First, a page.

• If your camera doesn't have an optical viewfinder, use the screen to compose and then bring the camera to your face. Or keep your elbows close to your body and move the camera a foot away from your face. This way your camera is still supported and you can also see the screen.
  • Look for some extra stability by leaning against a post or wall. You'll be surprised how much this can reduce blurry images.
  • Just before you take the shot, take a breath. Hold it while taking the shot.

Depth of Field is the name given to that great effect of cameras where your subject is in focus but the background and foreground are out of focus. It makes the subject stand out because that's the only thing you can see clearly.

Shallow depth of field.
Using the preset scene modes of your camera (or the Aperture setting), you can change how much of the image is in focus, and how much is out of focus. If the depth of field is too shallow, not all of your subjects will be in focus. The easiest way to make all your subjects sharp is to move further away from them. This will increase the range of depths that are in focus. Don't zoom in however, as this will negate the benefits of physically moving further away. Another way to fix that is by changing the Aperture setting on your camera:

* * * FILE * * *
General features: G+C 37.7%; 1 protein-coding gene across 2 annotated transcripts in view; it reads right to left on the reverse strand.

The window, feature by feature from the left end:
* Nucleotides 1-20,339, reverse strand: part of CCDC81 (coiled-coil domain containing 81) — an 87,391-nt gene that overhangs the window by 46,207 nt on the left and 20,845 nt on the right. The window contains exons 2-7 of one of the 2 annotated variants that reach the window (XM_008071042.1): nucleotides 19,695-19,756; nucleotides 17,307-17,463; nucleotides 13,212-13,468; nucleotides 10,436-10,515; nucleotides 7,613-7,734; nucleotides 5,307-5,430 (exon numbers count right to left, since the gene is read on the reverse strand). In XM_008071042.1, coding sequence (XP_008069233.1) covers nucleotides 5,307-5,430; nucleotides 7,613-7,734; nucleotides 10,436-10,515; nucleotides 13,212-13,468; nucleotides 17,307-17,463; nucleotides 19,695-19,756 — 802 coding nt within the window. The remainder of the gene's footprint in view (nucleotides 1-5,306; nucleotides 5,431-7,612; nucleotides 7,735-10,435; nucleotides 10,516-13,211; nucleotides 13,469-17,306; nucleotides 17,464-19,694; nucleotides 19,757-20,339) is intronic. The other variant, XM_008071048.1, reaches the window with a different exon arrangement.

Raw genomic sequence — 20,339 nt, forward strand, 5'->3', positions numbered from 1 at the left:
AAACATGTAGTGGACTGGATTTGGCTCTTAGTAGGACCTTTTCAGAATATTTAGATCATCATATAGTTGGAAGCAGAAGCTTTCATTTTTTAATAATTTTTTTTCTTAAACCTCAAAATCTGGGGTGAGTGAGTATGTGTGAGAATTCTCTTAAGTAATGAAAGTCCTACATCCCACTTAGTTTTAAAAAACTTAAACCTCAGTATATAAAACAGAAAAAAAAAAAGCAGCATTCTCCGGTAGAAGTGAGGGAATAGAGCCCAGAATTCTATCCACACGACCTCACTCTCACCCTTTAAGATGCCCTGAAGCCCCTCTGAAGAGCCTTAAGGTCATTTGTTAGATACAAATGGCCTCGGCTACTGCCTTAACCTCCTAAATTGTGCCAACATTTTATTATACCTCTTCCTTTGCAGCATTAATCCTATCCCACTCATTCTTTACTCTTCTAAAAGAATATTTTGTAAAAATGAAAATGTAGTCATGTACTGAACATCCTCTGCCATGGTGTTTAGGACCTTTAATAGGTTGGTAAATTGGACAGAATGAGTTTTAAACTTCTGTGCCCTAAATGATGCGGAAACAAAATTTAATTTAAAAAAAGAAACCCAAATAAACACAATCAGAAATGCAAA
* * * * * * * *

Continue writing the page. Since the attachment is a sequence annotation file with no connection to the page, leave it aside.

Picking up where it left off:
• If you have only one subject you want to take a shot of, then set your camera to Portrait Mode.
  • For more subjects:
    1. Start with setting the camera in Portrait Mode and take a shot.
    2. Find out the Aperture your camera used to take this first shot. Aperture values are expressed in F-stops.
      Digital camera aperture setting.
    3. Change the camera to Aperture Priority mode rather than Portrait Mode. This is a more advanced mode of your camera that gives you finer control.
    4. Set the aperture two settings higher and take another shot.
    5. Look at the screen of the shot. You should see more of your subjects in focus. If not all subjects are in clear focus, increase the aperture setting one more and try again.

      Changing the aperture like this also decreases the shutter speed (to compensate for less light getting into the camera). If you are also in a low light environment you should take some steps to steady your camera as well.